A Second Chance For Michael Vick?

This column was written by Tony Mandarich, who, after a highly successful college football career at Michigan State University, was the second player selected in the 1989 NFL draft by the Green Bay Packers. He now co-owns Mandarich LLC, a national Internet marketing services company.



In the NFL, you can't take things for granted. You shouldn't expect to coast along on past glories or some bloated sense of your ego or your own abilities. There are no shortcuts to the end zone. Sometimes, just as you're running down what you think is an open field, a hard hit from a defensive back sends you limping to the sidelines.

The same things are true in life, and Michael Vick is learning that the hard way. Well, I certainly hope he is learning.

Michael Vick was just released from his 23 month prison sentence, a just punishment for a cruel and inhumane crime. As a longtime pet owner, I was personally offended at the brutal acts he committed. As a former NFL player and, more importantly, a human being who has made plenty of mistakes myself, I wish him the best of luck on his journey to redemption.

Certainly no one would dispute that Michael Vick's actions were unconscionable and illegal. People all across the country were rightly outraged - my wife would certainly never allow him near our dogs.

As time passed, and as the end of his sentence approached, an inevitable question began to be asked more and more often: "Should Vick be allowed to play in the NFL again?"

I don't believe you can separate the athlete from the man. Deciding whether he deserves another chance as a football player is tied to deciding whether he deserves another chance to be a functioning member of society. I believe he should be given the chance to be both.

My struggles with steroids, drugs, and alcohol precipitated my own downfall in the NFL. While I didn't have to be incarcerated, on a personal level I am just as guilty of violating a sense of decency toward the league, the fans, and, most importantly, myself and my loved ones.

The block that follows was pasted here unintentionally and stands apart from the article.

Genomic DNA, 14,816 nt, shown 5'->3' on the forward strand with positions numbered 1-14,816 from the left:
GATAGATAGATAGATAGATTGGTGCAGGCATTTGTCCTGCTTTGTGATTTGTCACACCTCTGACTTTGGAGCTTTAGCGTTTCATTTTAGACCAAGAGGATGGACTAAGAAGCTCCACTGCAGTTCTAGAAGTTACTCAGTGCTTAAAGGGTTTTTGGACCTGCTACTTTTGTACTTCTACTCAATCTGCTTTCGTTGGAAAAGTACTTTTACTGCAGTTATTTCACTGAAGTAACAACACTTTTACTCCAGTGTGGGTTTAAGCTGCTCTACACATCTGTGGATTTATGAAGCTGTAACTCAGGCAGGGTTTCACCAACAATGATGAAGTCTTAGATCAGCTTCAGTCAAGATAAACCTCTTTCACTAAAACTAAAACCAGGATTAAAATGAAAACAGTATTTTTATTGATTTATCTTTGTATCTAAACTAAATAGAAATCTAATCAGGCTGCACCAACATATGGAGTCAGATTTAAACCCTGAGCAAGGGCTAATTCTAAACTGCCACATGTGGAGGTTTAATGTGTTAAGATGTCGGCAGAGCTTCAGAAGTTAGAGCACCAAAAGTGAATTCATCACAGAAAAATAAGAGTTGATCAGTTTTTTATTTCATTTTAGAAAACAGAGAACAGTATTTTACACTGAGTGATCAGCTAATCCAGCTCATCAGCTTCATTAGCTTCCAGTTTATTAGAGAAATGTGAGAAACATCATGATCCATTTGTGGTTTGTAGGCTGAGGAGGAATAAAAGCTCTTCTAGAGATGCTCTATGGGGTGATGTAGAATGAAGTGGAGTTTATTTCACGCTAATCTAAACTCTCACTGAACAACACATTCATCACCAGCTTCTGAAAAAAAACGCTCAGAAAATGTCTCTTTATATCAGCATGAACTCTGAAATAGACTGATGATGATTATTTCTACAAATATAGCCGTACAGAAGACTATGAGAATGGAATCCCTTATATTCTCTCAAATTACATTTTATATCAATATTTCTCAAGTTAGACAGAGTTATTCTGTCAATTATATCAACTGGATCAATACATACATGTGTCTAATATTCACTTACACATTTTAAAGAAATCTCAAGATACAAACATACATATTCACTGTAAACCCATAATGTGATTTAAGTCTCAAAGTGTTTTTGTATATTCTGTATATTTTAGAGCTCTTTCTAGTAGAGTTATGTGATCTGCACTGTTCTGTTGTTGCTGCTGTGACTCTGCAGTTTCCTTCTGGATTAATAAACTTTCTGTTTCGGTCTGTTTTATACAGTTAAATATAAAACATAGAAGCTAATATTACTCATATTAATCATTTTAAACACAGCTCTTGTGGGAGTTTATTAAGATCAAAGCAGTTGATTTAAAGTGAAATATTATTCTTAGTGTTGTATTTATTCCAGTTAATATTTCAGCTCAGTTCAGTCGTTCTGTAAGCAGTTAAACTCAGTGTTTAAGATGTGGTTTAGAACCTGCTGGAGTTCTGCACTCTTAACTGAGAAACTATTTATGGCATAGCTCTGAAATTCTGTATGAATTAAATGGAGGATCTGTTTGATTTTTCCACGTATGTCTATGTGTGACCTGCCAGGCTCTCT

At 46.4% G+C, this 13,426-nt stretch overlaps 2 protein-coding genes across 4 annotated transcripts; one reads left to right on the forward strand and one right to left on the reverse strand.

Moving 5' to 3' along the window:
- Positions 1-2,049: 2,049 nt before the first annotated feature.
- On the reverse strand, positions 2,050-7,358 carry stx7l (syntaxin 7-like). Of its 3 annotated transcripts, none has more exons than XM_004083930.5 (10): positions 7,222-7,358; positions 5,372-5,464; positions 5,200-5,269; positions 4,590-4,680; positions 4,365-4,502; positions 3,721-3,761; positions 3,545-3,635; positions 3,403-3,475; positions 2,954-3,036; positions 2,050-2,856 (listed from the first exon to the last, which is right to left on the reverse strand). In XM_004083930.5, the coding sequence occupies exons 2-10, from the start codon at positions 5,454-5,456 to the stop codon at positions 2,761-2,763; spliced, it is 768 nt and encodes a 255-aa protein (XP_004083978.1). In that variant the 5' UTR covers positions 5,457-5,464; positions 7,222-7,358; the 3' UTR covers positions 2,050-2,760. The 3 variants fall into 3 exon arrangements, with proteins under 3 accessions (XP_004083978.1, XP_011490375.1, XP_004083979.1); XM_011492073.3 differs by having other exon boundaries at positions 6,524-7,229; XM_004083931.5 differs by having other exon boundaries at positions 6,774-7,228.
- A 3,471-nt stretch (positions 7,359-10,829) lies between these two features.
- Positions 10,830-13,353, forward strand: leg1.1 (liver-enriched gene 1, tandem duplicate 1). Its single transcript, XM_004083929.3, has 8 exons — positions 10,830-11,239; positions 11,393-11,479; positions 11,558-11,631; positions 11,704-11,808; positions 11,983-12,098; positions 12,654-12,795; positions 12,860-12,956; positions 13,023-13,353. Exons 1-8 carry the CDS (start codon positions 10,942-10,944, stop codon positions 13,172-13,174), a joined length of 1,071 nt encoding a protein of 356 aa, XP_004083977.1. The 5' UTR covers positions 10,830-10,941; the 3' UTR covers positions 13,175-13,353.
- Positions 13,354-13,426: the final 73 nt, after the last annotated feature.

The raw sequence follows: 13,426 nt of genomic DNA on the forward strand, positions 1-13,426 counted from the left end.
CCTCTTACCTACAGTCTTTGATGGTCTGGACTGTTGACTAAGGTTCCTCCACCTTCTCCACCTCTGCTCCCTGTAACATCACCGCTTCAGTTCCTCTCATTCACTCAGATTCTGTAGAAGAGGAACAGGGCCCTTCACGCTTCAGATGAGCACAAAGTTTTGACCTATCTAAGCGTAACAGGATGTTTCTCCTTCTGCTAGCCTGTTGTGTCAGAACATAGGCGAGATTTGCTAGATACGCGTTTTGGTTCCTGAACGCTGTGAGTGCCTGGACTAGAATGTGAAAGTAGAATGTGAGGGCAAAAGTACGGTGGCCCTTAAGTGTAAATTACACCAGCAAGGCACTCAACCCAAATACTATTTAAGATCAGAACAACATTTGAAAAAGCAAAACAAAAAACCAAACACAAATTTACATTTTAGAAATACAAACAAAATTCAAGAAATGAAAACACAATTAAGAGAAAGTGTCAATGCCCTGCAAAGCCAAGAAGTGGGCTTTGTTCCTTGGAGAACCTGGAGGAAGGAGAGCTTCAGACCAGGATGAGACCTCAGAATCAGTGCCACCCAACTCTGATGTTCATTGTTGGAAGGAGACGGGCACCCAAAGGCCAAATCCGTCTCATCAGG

Atoning for my mistakes in my own mind and heart, and to my family, were the first things I did. I believe that should be a priority for Michael as well. You can't rebuild a house on a shaky foundation, so moving ahead, Michael Vick will only have a chance at football if he secures his own identity as a grounded, humble human being first. A fall from grace in professional sports often ends in a debilitating thud.

Climbing back up was no easy task for me, but with perseverance and the support of others I was able to do so. Making the return back onto the field was one of the greatest accomplishments of my life. After all, what people accomplish can be impressive, but what they overcome is the true measure of the being.

Don't get me wrong; I'm not saying we should give Michael Vick a free pass. To the person that much is given, much is expected. To the person that much is given, and by whom much has been spoiled, even more should be expected. Professional athletes are larger than life, both in their physical and social stature, and they seem to do things physically impossible for most people. Every touchdown pass Michael Vick has thrown was viewed by millions and recorded for posterity in the ESPN archives.

And, just as his every achievement was magnified, his mistakes off the field will be more scrutinized. There will continue to be a magnifying glass held over his actions. He now has an opportunity to redeem himself and serve his community in a way most others who have made the same mistakes cannot.

I believe it's not just an opportunity for him, but a responsibility.

Football players are just like everybody else - we put our pants on one leg at a time.

So what do you do when you're knocked down and on the sidelines, feeling like you've disappointed yourself and the people around you, with a chorus of boos raining down from the crowd? You get up, line up with your team, work hard on the next play and do it right. Then, just maybe, the fans will come around, your teammates will rally around you, and you'll start to make a difference. That's the best Michael Vick can expect and, at the very least, we should give him the opportunity to expect that of himself.

He has influenced millions by his play on the field; he has the opportunity to influence many more millions by doing the right things now.
By Tony Mandarich
Special to CBSNews.com
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